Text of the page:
Page last updated at 13:22 GMT, Tuesday, 16 March 2010

Rise in 'lonely children' calling Childline

sad boy
There has been a sharp increase in helpline calls about loneliness

The number of UK children calling the national helpline Childline because they feel lonely has risen sharply.

From April 2008 to March 2009, 5,525 children called the helpline due to loneliness, sadness or isolation, compared to 1,853 five years earlier.

A further 4,399 children were counselled about loneliness as an additional problem, bringing the total to 9,924 - 6% of calls to the helpline.

Counsellors say changes within families and society could be behind the rise.

Analysis of calls by the NSPCC, which merged with Childline in 2006, found family relationship problems, school problems and bullying were the most common issues that came up alongside issues of loneliness.

The report said many of the children counselled in relation to loneliness lacked a network of social relationships or group of friends.

Take your child's feelings seriously
Let your child know he/she can come to you with problems
Set aside times to hear about his/her day
Make sure your child does not feel isolated within the family
Remind them it is natural for friendships to come and go

"This indicates that it may be the inability of children to relate to people around them that is the problem, rather than the absence of people," it said.

The analysis found one in six loneliness calls were from a child aged 11 or younger.

And girls were more likely to call with issues of loneliness - 6,835 girls and 3,089 boys were counselled.

The report said while loneliness can be part of growing up, it could affect some children in a "debilitating and devastating" way.

Not eating together

Childline counsellors say changes within family structures and society as a whole could be behind the rise in these calls.

"Everyone's so busy all the time," said one counsellor.

"The fact that families and people in general increasingly don't eat together, and then go off and do their own things... I think that social skills among younger people are not being encouraged," said another.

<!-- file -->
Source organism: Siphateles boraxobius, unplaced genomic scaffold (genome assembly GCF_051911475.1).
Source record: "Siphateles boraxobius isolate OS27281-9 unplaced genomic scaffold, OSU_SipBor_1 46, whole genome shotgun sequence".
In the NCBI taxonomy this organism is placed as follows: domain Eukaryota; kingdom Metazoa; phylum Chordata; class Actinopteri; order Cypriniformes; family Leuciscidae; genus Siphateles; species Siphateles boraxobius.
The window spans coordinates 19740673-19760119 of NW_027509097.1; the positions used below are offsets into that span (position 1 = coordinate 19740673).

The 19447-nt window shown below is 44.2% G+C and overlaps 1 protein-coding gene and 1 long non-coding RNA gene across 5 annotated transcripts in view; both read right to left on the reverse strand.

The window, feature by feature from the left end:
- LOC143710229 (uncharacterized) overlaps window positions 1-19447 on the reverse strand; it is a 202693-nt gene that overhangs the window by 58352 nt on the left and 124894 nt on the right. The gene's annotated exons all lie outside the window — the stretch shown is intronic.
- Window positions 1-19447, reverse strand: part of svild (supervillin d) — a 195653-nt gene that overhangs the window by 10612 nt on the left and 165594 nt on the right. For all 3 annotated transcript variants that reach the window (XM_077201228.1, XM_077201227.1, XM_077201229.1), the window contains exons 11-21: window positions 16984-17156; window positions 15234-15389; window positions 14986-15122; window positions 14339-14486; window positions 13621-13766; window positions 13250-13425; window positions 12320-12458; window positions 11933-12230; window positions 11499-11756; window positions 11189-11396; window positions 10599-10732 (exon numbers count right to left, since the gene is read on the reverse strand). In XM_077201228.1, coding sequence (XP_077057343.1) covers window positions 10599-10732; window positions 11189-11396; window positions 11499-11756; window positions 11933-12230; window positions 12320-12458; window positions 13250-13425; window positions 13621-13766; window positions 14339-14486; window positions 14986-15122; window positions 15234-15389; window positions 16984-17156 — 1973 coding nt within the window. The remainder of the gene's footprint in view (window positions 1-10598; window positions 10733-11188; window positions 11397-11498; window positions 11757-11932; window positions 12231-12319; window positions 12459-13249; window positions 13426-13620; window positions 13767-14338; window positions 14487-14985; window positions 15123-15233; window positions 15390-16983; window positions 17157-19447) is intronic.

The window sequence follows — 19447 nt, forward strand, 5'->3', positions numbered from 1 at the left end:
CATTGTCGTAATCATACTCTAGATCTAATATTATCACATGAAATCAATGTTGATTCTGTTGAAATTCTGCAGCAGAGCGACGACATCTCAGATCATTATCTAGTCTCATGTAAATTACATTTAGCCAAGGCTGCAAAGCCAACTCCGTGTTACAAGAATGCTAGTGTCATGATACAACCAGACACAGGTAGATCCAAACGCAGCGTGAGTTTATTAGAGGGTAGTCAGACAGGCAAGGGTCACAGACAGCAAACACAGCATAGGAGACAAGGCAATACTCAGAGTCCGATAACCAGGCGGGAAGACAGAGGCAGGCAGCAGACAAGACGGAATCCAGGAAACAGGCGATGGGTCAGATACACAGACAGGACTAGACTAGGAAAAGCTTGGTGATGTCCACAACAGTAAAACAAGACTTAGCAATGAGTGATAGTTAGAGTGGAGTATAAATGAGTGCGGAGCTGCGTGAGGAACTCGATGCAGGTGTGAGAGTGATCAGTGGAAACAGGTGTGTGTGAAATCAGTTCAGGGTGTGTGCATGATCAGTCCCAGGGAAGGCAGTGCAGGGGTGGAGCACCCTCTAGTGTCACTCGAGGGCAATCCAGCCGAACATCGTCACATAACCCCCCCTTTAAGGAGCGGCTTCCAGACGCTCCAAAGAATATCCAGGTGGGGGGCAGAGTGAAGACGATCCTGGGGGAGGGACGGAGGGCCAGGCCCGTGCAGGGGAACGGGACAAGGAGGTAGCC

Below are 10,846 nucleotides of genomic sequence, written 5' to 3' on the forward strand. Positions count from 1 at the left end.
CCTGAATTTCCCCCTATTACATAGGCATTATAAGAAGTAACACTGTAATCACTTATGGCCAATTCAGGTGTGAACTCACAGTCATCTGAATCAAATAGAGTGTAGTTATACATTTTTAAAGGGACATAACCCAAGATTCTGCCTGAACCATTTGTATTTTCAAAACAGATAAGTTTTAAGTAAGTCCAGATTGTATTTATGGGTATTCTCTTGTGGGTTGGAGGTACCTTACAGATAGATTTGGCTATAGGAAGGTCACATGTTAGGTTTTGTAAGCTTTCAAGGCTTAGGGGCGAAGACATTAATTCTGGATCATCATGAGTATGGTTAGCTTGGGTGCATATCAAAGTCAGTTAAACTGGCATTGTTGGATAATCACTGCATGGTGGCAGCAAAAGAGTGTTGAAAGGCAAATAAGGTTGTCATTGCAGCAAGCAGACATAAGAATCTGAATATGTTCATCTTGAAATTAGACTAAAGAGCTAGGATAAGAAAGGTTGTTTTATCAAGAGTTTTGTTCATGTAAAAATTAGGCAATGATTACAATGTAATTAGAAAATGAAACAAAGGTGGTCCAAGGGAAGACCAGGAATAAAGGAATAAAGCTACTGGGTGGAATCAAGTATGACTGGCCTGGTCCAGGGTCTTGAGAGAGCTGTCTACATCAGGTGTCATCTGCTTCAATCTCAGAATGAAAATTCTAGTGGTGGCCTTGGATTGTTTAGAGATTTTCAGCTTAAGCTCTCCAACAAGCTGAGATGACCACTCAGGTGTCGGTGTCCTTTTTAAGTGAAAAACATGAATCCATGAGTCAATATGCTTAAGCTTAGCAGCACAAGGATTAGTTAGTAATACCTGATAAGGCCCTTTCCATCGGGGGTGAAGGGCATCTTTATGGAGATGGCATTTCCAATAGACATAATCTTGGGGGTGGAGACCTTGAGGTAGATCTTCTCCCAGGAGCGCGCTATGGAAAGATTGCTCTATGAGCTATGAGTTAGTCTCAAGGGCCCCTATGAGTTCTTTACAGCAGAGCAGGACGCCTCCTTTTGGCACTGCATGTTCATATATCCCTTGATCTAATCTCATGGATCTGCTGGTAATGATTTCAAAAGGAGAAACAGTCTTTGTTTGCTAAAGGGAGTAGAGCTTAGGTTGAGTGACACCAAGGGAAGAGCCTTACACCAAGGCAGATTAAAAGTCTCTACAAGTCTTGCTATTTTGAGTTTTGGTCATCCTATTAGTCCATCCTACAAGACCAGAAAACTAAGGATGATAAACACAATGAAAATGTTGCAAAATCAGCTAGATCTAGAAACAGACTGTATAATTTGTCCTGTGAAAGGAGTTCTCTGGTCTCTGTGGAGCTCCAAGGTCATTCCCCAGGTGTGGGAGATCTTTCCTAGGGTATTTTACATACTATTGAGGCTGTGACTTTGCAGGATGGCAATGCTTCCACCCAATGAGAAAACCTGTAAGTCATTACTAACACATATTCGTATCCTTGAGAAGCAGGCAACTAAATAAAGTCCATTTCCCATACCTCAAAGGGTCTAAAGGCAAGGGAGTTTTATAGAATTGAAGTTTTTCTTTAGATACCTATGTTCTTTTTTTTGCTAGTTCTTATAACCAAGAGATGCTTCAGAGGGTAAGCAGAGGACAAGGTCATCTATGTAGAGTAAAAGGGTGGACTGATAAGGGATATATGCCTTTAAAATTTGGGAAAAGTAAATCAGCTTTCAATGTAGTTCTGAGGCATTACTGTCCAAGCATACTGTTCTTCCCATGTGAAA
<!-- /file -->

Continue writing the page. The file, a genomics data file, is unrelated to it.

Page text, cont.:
They also suggest the rise may also be down to youngsters being better able to talk about feelings of loneliness.

My mum died three weeks ago and I really missed her today
Jessica, 8

"I think loneliness has always been there. People are now beginning to be more open to talking about it," one counsellor said.

Sixteen-year-old Ravinder told Childline: "I would love to have friends."

Jessica, 8, told the helpline: "My mum died three weeks ago and I really missed her today, because I've broken my arm and want my mum to hold my hand. I feel lonely."

Jade, 14, had been abused and told the helpline: "I have problems at home. My mum doesn't listen to me.

"My uncle raped me when I was 10. My mum still sees him and talks to him. I feel invisible. I feel unloved and like no-one cares."

'Deeply worrying'

Head of Childline, Sue Minto said: "Loneliness has always been a part of some children's lives but it is deeply worrying that more children are contacting us about this.

"Some of the children who contact Childline are lonely because their parents are rowing or divorcing. Others are lonely because someone they love has died.

"Yet others say they are being bullied or have no friends. Nearly one in 10 lonely children report being abused or neglected.

"Lonely children often feel worthless and lack self-confidence and some struggle to cope.

"Calls to Childline show that in the worst cases children became so desperate that they self-harm or even contemplate suicide. The sadness of their stories can be heartbreaking."

Print Sponsor

Loneliness 'raises cancer risk'
08 Dec 09 |  Health
Social isolation 'worsens cancer'
29 Sep 09 |  Health

The BBC is not responsible for the content of external internet sites

Has China's housing bubble burst?
How the world's oldest clove tree defied an empire
Why Royal Ballet principal Sergei Polunin quit


Sign in

BBC navigation

Copyright © 2019 BBC. The BBC is not responsible for the content of external sites. Read more.

This page is best viewed in an up-to-date web browser with style sheets (CSS) enabled. While you will be able to view the content of this page in your current browser, you will not be able to get the full visual experience. Please consider upgrading your browser software or enabling style sheets (CSS) if you are able to do so.

Americas Africa Europe Middle East South Asia Asia Pacific